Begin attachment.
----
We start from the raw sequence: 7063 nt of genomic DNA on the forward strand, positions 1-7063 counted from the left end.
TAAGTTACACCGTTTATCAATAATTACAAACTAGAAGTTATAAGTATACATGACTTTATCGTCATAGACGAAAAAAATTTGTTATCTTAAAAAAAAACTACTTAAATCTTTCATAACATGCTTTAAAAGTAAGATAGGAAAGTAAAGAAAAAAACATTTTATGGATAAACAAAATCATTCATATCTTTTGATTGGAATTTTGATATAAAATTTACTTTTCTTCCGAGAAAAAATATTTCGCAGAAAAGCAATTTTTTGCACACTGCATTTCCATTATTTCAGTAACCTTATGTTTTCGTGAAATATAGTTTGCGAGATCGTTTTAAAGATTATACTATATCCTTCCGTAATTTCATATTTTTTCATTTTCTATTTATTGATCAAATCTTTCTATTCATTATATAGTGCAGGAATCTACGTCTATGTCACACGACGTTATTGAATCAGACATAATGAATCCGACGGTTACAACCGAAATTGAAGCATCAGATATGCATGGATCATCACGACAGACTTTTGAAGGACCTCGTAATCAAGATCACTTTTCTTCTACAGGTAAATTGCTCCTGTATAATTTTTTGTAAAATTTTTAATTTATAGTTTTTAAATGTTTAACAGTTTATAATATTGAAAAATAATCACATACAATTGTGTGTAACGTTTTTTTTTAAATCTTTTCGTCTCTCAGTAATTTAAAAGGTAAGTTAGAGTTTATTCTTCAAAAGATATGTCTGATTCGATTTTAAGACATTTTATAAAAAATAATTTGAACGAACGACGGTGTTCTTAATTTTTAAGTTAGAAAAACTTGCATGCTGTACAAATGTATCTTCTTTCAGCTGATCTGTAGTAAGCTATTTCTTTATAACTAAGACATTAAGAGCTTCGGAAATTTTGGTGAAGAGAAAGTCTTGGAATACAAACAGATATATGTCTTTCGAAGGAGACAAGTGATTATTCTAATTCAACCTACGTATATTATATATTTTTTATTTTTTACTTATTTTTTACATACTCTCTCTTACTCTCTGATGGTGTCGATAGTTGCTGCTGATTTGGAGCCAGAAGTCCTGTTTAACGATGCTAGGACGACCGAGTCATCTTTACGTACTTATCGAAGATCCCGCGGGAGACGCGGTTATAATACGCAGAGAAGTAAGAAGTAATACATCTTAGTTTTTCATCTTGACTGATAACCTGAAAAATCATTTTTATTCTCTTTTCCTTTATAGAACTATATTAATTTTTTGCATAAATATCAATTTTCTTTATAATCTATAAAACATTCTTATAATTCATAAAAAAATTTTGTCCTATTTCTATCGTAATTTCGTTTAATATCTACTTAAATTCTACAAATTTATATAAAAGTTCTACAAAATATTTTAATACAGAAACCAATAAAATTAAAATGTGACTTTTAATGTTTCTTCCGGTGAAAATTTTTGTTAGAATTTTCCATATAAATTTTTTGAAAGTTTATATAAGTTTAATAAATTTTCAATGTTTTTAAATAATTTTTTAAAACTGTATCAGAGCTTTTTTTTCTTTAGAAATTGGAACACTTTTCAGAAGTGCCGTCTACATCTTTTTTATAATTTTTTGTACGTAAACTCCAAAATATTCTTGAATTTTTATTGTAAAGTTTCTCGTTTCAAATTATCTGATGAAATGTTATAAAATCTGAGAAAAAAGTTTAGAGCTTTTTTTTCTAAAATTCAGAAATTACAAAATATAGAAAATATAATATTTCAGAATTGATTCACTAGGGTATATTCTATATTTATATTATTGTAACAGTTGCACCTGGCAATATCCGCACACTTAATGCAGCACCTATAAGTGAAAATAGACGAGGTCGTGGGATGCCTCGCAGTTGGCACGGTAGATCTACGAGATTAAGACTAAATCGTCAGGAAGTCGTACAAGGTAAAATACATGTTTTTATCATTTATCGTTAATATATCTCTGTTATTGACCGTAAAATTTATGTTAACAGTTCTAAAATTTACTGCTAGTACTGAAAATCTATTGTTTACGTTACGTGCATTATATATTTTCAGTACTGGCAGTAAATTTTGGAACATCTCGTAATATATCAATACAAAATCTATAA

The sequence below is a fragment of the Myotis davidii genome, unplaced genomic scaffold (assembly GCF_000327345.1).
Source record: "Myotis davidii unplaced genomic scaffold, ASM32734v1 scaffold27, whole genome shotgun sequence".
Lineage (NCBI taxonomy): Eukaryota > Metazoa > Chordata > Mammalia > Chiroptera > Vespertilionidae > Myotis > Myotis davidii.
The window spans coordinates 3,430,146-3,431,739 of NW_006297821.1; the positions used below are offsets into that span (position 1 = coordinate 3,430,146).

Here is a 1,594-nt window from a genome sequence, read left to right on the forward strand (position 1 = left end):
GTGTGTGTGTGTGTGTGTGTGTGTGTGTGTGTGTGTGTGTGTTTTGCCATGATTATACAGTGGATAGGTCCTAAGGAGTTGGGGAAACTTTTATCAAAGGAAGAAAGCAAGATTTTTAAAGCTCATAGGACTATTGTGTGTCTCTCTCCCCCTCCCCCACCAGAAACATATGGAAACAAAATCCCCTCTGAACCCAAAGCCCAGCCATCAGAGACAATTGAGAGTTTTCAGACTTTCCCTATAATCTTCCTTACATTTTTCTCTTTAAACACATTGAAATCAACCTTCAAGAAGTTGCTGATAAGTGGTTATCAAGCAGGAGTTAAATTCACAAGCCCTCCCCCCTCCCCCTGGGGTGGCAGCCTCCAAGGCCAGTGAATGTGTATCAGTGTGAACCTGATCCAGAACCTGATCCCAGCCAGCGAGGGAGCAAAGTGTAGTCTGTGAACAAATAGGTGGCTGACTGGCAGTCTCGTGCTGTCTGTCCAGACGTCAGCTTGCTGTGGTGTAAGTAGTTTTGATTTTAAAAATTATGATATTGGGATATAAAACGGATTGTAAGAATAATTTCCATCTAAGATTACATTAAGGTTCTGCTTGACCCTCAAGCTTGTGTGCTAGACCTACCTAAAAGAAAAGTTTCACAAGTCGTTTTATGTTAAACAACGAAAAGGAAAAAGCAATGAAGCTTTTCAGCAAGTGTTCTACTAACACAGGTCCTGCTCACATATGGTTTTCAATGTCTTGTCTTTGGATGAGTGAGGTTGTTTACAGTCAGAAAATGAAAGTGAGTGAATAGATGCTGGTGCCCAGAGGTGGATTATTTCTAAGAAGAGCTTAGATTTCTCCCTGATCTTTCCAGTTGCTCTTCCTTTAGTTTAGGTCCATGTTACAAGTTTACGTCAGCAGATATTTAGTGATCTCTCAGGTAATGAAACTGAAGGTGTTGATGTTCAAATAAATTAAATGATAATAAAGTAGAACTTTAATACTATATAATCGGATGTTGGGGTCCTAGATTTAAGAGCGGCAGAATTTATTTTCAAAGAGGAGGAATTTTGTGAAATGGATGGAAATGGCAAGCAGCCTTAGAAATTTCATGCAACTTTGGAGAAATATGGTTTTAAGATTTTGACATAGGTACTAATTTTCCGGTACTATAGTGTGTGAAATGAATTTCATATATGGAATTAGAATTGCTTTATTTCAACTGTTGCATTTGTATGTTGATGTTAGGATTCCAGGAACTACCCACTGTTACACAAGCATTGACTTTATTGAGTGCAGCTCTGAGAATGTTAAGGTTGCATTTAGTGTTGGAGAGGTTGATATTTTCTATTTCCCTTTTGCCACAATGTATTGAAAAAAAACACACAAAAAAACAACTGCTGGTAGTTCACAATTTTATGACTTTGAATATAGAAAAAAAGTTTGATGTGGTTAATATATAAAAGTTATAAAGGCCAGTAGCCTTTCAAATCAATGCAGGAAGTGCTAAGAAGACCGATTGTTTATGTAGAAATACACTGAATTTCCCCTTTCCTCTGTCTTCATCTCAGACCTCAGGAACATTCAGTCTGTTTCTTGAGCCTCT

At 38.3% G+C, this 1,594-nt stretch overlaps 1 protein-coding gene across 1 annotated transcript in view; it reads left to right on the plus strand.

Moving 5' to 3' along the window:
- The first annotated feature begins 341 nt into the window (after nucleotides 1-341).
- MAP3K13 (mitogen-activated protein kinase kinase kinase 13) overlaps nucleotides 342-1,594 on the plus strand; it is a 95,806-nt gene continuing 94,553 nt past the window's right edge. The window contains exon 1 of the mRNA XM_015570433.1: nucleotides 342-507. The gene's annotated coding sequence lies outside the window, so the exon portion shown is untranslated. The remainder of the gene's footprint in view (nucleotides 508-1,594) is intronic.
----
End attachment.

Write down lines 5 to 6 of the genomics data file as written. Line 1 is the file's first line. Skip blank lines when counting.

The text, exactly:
Lineage (NCBI taxonomy): Eukaryota > Metazoa > Chordata > Mammalia > Chiroptera > Vespertilionidae > Myotis > Myotis davidii.
The window spans coordinates 3,430,146-3,431,739 of NW_006297821.1; the positions used below are offsets into that span (position 1 = coordinate 3,430,146).